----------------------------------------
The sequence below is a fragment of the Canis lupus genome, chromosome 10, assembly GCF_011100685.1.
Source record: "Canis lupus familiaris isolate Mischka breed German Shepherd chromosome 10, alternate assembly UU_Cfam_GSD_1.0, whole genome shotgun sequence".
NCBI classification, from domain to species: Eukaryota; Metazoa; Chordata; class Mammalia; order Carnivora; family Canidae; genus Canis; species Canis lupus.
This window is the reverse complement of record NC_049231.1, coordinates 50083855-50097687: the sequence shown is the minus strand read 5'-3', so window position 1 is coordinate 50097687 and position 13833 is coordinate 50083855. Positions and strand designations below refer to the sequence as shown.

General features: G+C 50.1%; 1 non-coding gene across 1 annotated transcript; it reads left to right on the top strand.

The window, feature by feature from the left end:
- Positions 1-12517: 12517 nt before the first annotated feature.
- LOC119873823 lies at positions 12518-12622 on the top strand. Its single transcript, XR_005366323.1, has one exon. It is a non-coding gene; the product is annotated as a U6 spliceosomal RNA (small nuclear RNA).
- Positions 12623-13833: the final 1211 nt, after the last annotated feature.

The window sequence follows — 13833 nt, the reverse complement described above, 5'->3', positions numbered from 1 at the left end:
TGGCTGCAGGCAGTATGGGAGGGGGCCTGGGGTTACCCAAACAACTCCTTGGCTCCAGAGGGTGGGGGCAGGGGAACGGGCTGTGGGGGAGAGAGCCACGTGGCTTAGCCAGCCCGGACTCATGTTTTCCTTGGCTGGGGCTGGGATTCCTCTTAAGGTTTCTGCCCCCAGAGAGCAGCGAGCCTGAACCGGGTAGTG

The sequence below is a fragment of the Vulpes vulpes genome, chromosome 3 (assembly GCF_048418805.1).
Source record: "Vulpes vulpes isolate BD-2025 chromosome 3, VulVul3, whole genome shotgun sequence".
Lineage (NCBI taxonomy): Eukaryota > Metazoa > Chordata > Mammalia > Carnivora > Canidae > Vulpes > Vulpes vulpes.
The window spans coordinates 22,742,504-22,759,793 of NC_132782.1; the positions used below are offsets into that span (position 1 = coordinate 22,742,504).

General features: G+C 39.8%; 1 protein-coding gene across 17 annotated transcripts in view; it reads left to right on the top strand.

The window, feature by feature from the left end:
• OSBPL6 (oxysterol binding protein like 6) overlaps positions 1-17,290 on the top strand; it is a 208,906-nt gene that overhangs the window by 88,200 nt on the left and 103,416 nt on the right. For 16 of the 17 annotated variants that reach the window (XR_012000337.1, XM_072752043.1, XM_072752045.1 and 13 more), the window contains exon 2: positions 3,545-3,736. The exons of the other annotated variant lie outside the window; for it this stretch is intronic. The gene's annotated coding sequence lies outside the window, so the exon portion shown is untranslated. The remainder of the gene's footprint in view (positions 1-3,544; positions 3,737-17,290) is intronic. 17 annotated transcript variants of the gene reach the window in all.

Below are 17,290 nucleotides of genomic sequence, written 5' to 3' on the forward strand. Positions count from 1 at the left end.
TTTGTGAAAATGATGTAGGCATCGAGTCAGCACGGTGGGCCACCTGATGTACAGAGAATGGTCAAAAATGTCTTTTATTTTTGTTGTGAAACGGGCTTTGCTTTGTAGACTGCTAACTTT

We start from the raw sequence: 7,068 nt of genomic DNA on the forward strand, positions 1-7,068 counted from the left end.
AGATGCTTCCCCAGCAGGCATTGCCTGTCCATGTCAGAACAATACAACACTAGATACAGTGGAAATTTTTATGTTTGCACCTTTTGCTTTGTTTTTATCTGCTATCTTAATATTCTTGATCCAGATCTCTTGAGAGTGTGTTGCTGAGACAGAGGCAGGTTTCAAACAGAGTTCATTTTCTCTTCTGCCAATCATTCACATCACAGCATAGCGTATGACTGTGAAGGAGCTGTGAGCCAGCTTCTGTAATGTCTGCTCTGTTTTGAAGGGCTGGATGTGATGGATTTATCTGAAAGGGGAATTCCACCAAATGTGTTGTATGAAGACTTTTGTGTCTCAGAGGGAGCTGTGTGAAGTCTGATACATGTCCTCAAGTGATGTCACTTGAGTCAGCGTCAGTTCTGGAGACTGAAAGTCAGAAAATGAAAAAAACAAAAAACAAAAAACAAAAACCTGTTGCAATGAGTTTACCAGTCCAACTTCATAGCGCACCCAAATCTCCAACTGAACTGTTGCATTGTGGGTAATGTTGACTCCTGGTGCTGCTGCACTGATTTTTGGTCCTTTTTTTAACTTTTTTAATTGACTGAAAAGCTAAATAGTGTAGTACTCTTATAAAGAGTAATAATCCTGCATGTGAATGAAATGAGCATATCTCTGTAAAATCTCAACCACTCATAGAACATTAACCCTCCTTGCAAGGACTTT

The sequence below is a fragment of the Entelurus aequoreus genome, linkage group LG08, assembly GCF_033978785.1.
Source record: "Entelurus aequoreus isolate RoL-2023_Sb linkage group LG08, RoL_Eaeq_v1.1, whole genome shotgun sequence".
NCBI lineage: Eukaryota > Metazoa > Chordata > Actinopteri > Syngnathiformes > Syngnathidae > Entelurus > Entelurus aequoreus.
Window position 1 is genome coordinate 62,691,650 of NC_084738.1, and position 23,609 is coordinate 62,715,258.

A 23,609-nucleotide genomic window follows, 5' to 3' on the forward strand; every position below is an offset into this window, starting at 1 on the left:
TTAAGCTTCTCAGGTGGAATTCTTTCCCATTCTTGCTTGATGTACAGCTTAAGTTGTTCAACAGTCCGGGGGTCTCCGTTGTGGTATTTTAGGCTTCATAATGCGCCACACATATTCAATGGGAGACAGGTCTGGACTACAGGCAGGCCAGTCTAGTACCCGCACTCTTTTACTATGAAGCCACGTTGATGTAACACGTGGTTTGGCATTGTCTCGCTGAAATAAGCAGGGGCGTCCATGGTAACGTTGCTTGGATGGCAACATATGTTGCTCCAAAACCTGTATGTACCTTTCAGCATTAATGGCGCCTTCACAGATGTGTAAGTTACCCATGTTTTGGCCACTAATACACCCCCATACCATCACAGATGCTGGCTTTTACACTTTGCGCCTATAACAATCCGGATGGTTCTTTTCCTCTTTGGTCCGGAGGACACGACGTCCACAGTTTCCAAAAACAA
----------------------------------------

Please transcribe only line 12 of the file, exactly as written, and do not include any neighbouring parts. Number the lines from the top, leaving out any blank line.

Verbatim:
The sequence below is a fragment of the Vulpes vulpes genome, chromosome 3 (assembly GCF_048418805.1).